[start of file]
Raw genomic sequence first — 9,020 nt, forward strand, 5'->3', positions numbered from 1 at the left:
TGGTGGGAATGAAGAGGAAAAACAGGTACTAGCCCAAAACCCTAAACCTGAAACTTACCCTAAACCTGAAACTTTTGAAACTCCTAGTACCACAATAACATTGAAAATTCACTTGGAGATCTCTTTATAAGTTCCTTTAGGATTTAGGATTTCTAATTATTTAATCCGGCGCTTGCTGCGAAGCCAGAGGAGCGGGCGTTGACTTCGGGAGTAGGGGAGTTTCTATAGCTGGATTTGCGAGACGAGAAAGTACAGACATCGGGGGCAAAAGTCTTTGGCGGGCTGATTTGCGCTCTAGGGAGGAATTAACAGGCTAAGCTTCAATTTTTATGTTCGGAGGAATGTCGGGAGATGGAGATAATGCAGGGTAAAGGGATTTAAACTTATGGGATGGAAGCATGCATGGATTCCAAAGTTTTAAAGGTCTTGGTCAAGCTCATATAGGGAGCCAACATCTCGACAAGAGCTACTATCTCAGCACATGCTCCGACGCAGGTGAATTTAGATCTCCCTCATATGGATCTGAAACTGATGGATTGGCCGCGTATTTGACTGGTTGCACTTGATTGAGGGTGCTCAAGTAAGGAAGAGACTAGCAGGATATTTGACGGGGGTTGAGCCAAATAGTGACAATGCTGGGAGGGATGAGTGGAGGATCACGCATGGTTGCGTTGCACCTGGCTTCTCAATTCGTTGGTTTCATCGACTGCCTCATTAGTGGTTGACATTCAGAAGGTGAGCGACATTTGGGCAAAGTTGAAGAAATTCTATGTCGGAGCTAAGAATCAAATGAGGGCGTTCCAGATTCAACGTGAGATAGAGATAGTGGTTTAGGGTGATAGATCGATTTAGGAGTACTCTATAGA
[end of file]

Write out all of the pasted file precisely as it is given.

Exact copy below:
Raw genomic sequence first — 9,020 nt, forward strand, 5'->3', positions numbered from 1 at the left:
TGGTGGGAATGAAGAGGAAAAACAGGTACTAGCCCAAAACCCTAAACCTGAAACTTACCCTAAACCTGAAACTTTTGAAACTCCTAGTACCACAATAACATTGAAAATTCACTTGGAGATCTCTTTATAAGTTCCTTTAGGATTTAGGATTTCTAATTATTTAATCCGGCGCTTGCTGCGAAGCCAGAGGAGCGGGCGTTGACTTCGGGAGTAGGGGAGTTTCTATAGCTGGATTTGCGAGACGAGAAAGTACAGACATCGGGGGCAAAAGTCTTTGGCGGGCTGATTTGCGCTCTAGGGAGGAATTAACAGGCTAAGCTTCAATTTTTATGTTCGGAGGAATGTCGGGAGATGGAGATAATGCAGGGTAAAGGGATTTAAACTTATGGGATGGAAGCATGCATGGATTCCAAAGTTTTAAAGGTCTTGGTCAAGCTCATATAGGGAGCCAACATCTCGACAAGAGCTACTATCTCAGCACATGCTCCGACGCAGGTGAATTTAGATCTCCCTCATATGGATCTGAAACTGATGGATTGGCCGCGTATTTGACTGGTTGCACTTGATTGAGGGTGCTCAAGTAAGGAAGAGACTAGCAGGATATTTGACGGGGGTTGAGCCAAATAGTGACAATGCTGGGAGGGATGAGTGGAGGATCACGCATGGTTGCGTTGCACCTGGCTTCTCAATTCGTTGGTTTCATCGACTGCCTCATTAGTGGTTGACATTCAGAAGGTGAGCGACATTTGGGCAAAGTTGAAGAAATTCTATGTCGGAGCTAAGAATCAAATGAGGGCGTTCCAGATTCAACGTGAGATAGAGATAGTGGTTTAGGGTGATAGATCGATTTAGGAGTACTCTATAGA